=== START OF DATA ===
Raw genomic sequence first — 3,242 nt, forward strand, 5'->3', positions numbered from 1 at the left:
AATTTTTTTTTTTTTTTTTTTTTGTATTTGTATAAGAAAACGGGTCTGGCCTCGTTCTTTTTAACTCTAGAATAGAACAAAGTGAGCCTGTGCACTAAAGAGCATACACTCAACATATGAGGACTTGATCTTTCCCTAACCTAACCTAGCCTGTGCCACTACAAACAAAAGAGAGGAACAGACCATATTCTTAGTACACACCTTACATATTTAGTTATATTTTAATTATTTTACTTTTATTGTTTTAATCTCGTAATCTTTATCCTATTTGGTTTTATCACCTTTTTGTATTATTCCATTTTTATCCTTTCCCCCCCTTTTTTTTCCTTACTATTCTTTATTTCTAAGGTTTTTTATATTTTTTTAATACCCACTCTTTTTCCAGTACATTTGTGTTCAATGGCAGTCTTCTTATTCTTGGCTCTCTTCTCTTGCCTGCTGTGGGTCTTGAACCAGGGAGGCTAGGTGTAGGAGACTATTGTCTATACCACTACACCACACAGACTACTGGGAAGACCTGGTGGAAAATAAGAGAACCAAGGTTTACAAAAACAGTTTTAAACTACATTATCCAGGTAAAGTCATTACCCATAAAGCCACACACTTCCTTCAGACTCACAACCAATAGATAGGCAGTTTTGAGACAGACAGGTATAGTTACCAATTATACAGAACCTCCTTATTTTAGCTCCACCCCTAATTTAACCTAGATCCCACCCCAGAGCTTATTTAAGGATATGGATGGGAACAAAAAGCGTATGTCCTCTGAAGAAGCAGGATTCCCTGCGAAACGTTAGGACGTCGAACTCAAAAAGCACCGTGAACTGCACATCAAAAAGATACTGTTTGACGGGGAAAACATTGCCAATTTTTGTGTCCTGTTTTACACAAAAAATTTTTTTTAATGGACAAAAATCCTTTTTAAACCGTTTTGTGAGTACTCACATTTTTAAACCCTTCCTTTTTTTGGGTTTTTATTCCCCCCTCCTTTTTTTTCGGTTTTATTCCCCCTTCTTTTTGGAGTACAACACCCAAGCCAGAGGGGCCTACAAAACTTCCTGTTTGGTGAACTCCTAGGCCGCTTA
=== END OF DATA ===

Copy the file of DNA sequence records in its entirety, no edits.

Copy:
Raw genomic sequence first — 3,242 nt, forward strand, 5'->3', positions numbered from 1 at the left:
AATTTTTTTTTTTTTTTTTTTTTGTATTTGTATAAGAAAACGGGTCTGGCCTCGTTCTTTTTAACTCTAGAATAGAACAAAGTGAGCCTGTGCACTAAAGAGCATACACTCAACATATGAGGACTTGATCTTTCCCTAACCTAACCTAGCCTGTGCCACTACAAACAAAAGAGAGGAACAGACCATATTCTTAGTACACACCTTACATATTTAGTTATATTTTAATTATTTTACTTTTATTGTTTTAATCTCGTAATCTTTATCCTATTTGGTTTTATCACCTTTTTGTATTATTCCATTTTTATCCTTTCCCCCCCTTTTTTTTCCTTACTATTCTTTATTTCTAAGGTTTTTTATATTTTTTTAATACCCACTCTTTTTCCAGTACATTTGTGTTCAATGGCAGTCTTCTTATTCTTGGCTCTCTTCTCTTGCCTGCTGTGGGTCTTGAACCAGGGAGGCTAGGTGTAGGAGACTATTGTCTATACCACTACACCACACAGACTACTGGGAAGACCTGGTGGAAAATAAGAGAACCAAGGTTTACAAAAACAGTTTTAAACTACATTATCCAGGTAAAGTCATTACCCATAAAGCCACACACTTCCTTCAGACTCACAACCAATAGATAGGCAGTTTTGAGACAGACAGGTATAGTTACCAATTATACAGAACCTCCTTATTTTAGCTCCACCCCTAATTTAACCTAGATCCCACCCCAGAGCTTATTTAAGGATATGGATGGGAACAAAAAGCGTATGTCCTCTGAAGAAGCAGGATTCCCTGCGAAACGTTAGGACGTCGAACTCAAAAAGCACCGTGAACTGCACATCAAAAAGATACTGTTTGACGGGGAAAACATTGCCAATTTTTGTGTCCTGTTTTACACAAAAAATTTTTTTTAATGGACAAAAATCCTTTTTAAACCGTTTTGTGAGTACTCACATTTTTAAACCCTTCCTTTTTTTGGGTTTTTATTCCCCCCTCCTTTTTTTTCGGTTTTATTCCCCCTTCTTTTTGGAGTACAACACCCAAGCCAGAGGGGCCTACAAAACTTCCTGTTTGGTGAACTCCTAGGCCGCTTA